Pukwudgie, Aliens, and the Dover Demon…

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– – It’s not easy to come up with an hour’s worth of strangeness to feed an audience every week, but Monsters & Mysteries in America tries its best to give us a steady diet of it. Three segments of a recent episode occurred in or near the Bridgewater Triangle in Massachusetts, where apparently trolls don’t just frequent the internet, but may also be found trying to lure people into the forest. The Pukwudgie is described as being a three to four foot high creature capable of speech who can’t attack intended victims directly, but tries to entice them to follow to some foul and unimaginable fate. Cases presented involving the Pukwudgie included a 1995 encounter when a man and his dog heard a creature supposedly say “We want you,” and a 2008 event when a video camera is said to have captured an image of one at the edge of the forest.

A second segment “Alien Brood” centered on twin sisters who reported being repeatedly abducted by aliens as children with successive abductions occurring into their adulthood. When children, the sisters contended that they were visited by aliens at night who paralyzed and levitated them and took them into a spacecraft, with injuries found by the sisters on their bodies the next day. As adults, the sisters reportedly were subjected to alien “reproductive procedures” and turned into “breeders” for the production of alien “gray”-human hybrids. One 2007 encounter was termed especially violent, and one sister reported meeting a hybrid child during a later abduction.

The third segment involved three sightings of the “Dover Demon” over two nights by teenagers in April of 1977 in the Massachusetts town of Dover. The creature is said to have a huge head almost the size of his body with no visible mouth and large, glowing eyes. Described as neither human nor animal, the unidentified cryptid resembles the Gollum in the Lord of the Rings saga…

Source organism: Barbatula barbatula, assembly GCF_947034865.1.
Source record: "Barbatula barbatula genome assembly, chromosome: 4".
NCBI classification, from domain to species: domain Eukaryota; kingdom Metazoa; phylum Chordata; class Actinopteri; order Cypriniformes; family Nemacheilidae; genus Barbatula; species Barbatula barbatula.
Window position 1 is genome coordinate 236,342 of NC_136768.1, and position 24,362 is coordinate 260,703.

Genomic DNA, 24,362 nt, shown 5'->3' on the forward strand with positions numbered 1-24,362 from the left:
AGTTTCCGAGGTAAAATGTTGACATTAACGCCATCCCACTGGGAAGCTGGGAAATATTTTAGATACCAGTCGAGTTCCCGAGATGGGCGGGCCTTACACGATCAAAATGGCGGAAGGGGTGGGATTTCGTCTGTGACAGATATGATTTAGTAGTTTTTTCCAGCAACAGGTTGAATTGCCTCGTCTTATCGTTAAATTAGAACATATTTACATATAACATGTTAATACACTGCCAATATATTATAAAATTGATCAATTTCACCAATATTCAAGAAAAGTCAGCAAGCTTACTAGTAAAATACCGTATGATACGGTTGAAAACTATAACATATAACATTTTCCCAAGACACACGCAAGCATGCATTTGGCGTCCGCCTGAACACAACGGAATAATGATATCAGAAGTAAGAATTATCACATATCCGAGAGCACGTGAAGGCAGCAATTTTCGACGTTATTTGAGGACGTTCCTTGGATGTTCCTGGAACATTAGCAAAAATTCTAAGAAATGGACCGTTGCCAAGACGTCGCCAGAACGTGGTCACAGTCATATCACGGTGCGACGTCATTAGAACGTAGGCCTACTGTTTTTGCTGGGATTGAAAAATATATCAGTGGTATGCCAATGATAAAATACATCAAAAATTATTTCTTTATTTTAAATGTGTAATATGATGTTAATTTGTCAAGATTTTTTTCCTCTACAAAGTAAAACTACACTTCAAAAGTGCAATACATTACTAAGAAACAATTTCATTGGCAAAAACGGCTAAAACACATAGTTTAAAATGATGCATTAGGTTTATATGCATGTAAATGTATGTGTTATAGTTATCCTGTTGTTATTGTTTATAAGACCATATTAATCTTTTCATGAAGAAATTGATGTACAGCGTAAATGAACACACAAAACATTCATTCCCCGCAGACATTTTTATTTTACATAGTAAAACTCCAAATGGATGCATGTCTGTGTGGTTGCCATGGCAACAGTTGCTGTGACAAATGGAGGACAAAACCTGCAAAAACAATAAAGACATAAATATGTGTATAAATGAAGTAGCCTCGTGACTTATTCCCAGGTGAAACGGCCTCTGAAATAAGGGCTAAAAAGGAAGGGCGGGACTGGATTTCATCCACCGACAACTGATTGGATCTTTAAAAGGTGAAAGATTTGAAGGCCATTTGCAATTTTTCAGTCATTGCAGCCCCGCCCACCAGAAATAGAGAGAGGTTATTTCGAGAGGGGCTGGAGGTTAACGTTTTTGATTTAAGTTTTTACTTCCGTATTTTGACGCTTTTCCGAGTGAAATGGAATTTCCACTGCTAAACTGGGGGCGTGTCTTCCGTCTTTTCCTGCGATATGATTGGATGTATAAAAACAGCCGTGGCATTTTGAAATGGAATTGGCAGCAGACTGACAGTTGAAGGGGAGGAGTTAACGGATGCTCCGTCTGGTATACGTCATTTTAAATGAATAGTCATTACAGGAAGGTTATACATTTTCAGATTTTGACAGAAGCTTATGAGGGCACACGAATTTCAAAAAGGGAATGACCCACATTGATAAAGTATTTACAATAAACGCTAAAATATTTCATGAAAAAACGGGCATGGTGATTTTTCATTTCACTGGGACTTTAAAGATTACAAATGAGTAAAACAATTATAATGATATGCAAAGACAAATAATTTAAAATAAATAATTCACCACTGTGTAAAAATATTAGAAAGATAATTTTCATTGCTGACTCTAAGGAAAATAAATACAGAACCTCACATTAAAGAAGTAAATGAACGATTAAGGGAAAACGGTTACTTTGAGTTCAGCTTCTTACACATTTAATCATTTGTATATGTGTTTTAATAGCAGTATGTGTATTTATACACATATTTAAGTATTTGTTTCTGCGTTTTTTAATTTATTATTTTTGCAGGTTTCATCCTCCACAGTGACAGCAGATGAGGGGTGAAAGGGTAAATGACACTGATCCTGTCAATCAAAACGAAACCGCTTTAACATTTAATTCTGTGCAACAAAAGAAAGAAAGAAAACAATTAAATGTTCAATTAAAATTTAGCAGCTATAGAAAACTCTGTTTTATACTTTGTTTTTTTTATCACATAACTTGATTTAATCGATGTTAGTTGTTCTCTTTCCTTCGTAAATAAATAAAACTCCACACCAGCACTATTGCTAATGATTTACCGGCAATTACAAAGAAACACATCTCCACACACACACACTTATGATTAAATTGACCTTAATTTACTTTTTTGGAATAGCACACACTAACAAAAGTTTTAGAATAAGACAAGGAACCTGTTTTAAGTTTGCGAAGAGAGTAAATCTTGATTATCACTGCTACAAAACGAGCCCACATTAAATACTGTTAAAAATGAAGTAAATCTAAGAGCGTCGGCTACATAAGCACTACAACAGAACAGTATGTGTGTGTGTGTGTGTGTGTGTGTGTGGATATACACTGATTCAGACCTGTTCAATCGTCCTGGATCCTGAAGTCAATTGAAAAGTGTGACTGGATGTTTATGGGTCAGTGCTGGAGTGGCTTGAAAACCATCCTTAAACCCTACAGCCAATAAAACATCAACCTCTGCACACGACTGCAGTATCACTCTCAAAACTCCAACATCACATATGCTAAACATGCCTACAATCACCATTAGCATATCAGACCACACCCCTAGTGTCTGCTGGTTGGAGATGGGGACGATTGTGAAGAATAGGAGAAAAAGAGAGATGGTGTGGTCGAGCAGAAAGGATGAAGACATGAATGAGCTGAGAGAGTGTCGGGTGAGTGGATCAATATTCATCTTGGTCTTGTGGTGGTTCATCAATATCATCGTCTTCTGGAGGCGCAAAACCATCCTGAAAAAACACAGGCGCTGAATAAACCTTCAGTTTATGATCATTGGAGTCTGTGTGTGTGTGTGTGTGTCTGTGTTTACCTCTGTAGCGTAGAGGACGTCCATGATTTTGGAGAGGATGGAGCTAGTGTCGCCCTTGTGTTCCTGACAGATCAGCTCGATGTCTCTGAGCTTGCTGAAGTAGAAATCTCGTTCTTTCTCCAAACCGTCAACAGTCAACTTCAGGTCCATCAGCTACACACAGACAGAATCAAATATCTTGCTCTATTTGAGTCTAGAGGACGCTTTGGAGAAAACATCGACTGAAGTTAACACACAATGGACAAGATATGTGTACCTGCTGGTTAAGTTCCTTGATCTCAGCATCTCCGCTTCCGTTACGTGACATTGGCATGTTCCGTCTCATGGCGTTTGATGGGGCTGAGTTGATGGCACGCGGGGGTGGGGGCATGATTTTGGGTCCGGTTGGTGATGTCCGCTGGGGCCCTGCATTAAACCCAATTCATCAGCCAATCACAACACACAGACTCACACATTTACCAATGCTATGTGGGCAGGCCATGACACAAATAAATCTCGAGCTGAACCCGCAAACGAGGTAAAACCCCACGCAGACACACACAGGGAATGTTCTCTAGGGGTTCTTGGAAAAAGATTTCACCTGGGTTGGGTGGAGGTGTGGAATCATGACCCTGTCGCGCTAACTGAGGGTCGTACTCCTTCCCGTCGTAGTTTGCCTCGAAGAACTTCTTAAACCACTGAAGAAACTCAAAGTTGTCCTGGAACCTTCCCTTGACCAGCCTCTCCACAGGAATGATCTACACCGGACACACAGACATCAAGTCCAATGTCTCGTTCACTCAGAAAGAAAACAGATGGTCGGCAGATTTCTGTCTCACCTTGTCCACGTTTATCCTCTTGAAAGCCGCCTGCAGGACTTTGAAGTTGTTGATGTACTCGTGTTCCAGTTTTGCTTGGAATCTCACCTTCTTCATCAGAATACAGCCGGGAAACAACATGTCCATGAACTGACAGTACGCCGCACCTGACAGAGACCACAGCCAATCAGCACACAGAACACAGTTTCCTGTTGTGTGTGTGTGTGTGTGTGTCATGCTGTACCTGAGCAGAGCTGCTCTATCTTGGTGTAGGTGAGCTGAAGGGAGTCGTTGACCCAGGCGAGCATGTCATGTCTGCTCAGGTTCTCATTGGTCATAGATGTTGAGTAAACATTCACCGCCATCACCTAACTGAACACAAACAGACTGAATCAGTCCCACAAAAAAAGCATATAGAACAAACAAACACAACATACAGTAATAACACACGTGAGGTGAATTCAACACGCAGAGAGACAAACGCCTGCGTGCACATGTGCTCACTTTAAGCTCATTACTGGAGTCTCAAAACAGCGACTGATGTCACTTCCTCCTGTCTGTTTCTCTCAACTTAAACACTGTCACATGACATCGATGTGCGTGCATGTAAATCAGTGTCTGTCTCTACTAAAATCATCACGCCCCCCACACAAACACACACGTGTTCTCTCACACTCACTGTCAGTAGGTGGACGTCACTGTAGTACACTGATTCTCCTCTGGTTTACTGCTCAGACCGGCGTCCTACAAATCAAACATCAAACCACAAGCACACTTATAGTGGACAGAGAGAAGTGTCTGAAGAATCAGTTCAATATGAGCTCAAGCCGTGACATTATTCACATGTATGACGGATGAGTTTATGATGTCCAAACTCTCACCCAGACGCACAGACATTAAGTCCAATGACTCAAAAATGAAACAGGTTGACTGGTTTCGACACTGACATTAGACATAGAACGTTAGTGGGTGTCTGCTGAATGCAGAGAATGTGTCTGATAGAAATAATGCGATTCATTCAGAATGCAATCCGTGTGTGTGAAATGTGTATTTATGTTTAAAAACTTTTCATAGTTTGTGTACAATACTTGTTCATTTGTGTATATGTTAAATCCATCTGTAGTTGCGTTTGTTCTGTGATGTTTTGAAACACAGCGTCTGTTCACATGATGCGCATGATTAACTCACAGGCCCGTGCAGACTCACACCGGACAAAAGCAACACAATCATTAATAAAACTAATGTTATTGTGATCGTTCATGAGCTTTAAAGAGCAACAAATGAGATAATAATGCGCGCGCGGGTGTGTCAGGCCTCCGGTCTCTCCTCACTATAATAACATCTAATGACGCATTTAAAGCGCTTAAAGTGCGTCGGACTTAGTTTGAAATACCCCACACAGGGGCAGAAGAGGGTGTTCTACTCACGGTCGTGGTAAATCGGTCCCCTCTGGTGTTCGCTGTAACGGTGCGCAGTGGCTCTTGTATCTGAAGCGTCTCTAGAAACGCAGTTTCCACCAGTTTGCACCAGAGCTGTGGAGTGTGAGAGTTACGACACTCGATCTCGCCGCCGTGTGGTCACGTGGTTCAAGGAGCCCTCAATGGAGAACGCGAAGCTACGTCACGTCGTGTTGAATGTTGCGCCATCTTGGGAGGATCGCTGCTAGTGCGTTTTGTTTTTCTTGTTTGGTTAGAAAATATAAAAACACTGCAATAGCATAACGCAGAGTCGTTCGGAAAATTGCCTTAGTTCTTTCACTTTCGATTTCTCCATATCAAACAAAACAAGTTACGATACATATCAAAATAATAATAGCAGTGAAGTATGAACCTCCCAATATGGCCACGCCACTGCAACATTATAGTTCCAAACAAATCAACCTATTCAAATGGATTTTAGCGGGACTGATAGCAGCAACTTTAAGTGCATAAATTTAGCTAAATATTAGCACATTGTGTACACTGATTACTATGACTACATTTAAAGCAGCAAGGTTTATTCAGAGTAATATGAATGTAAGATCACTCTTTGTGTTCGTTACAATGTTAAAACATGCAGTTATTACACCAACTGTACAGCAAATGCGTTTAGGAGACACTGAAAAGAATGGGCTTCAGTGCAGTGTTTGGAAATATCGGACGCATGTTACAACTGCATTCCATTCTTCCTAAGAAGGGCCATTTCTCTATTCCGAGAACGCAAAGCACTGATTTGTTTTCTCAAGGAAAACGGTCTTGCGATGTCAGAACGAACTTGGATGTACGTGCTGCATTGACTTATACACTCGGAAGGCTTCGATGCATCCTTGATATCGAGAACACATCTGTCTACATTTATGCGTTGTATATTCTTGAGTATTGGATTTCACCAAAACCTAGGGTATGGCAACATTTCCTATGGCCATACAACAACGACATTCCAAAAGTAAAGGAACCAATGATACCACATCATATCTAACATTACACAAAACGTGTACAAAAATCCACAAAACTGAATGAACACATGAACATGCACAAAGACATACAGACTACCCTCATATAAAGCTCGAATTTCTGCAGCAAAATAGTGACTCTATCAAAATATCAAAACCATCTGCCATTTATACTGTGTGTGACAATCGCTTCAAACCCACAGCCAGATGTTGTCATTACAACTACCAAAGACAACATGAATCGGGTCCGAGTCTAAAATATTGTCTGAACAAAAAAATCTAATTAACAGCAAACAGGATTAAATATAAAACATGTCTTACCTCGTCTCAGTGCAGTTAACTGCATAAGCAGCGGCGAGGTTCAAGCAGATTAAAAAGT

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6 Comments on “Pukwudgie, Aliens, and the Dover Demon…”

  1. carycomic Says:

    Uhm (lol), I believe you mean “Gollum.”

    The Golem is actually from Central European Jewish folklore. Basically, it’s the story of a rabbi who sculpted this giant muscular figure, then mystically brought it to life, in order to defend his village from anti-Semitic pogroms. But, in the end, it started to go on uncontrollable sprees of random destruction. So, it had to be destroyed.

    This legend, in turn, is thought by some literary scholars to have been the true inspiration for Mary Shelley’s “Frankenstein.”

    • vulpesffb Says:

      You’re right, as usual! I’ve corrected the post, although there’s a lot to be said for “uncontrollable sprees of random destruction,” especially when I’ve been hearing Xmas carols since late October…

      • carycomic Says:

        Music Channel 890 at least had the decency to wait until midnight of November 1, on my hometown TV set. šŸ˜‰

        • carycomic Says:

          By the way: I did a little re-reading of Loren Coleman’s ENCYCLOPEDIA OF MONSTERS (Avon Books; 1982), last night. Under the entry for “Dover Demon,” he mentioned that the closest description he could find of this creature, in any type of folklore, was that of the Cree Indian Nation in Canada. Specifically; a trickster-imp called the Mannegishi (sic?).

        • vulpesffb Says:

          Small monsters can be nasty out of proportion to their size, The gentleman who reported hearing a pukwudgie said it vocalized, “WE want you,” as if there were a group of them. What they wanted him for was unspecified, but possibly they could have dragged him into the forest, tied him to a tree, and forced him to watch “The Sound of Music”…I shudder at the mere thought!

  2. carycomic Says:

    I assume you’re referring to the NBC remake with Carrie Underwood. Whoever came up with that idea hopefully got nothing but coal from Santa Claus!


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